Tuesday, June 5, 2007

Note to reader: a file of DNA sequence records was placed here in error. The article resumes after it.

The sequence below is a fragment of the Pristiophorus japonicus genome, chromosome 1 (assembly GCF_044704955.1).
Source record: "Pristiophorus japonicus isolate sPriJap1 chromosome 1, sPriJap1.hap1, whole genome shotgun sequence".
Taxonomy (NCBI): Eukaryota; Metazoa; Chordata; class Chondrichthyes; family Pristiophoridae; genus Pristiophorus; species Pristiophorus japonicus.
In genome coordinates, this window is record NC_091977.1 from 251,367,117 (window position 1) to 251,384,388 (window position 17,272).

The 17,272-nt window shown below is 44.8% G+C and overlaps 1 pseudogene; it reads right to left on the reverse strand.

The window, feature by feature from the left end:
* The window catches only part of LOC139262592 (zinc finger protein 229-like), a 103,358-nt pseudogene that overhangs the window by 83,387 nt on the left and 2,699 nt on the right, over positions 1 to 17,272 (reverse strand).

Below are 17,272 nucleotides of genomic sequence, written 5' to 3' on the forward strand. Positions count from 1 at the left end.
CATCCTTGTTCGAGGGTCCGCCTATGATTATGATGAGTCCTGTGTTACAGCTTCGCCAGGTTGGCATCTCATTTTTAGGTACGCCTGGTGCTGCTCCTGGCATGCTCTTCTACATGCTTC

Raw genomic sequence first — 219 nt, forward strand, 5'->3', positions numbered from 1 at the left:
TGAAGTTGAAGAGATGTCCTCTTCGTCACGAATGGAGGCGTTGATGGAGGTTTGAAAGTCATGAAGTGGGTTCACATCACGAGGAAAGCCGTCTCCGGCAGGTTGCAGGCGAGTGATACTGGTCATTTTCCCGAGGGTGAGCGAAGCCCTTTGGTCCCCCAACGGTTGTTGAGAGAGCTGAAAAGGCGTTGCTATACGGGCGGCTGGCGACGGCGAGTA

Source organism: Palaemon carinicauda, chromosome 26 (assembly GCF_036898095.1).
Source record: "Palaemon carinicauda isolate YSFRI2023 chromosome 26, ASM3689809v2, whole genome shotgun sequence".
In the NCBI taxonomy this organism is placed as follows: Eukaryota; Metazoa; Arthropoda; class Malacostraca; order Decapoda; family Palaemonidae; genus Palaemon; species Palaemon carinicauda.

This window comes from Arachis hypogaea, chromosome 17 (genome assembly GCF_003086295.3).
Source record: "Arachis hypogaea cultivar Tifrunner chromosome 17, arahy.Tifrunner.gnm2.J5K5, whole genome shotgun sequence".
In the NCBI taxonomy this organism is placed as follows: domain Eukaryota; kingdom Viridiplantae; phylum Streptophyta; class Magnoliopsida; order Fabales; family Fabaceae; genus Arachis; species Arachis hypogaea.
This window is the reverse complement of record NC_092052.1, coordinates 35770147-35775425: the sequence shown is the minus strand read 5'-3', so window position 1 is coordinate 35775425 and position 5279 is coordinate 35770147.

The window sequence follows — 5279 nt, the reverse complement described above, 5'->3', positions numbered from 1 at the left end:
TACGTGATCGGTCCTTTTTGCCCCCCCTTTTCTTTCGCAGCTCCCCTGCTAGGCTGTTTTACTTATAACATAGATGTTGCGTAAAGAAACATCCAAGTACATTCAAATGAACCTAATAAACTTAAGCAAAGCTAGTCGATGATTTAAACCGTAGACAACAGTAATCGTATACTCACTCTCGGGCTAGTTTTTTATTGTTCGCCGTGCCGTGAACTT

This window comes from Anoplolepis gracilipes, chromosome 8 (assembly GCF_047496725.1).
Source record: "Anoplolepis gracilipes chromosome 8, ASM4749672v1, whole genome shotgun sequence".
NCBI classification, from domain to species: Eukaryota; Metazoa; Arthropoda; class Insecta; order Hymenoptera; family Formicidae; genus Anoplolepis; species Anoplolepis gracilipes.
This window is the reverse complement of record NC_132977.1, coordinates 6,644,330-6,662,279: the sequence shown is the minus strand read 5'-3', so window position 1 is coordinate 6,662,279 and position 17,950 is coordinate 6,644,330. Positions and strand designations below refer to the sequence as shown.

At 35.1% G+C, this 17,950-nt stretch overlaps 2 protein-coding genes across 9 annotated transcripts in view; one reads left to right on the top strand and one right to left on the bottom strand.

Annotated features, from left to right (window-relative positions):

Of all of Dustin Hoffman’s storied performances, the one least known may be his fiercely modulated portrait of ex-con Max Dembo in 1978’s Straight Time (Warner, $20). Hoffman’s greasy, low-key lead is an unsavory but memorable concoction-- sympathetic, forlorn and frightening, while the supporting class is beyond cool (Harry Dean Stanton, Gary Busey, Theresa Russell, Kathy Bates and M. Emmet Walsh at his sleazeball best as scummy parole officer). The movie, long a cult fave, gains more cult cache by boasting contributions from acclaimed theatre director Ulu Grosbard doing one of his infrequent turns as a movie maker (True Confessions ’81, Georgia ’95) and screenwriter/novelist/bit actor Edward Bunker (who also penned Runaway Train ’85 and Animal Factory ’00, two other con flicks) adapting his own book. Straight Time is another of those wonderfully unsentimental 70’s American films, where the hard-boiled rubs against the mundane amidst the dreariest of settings, resulting in a unique dynamic that manages to be both spirited and understated, ardent yet low-key; the kind of 70’s American cinema that (for a little while) so successfully passed off the representational for the real with a unique cinematic frisson.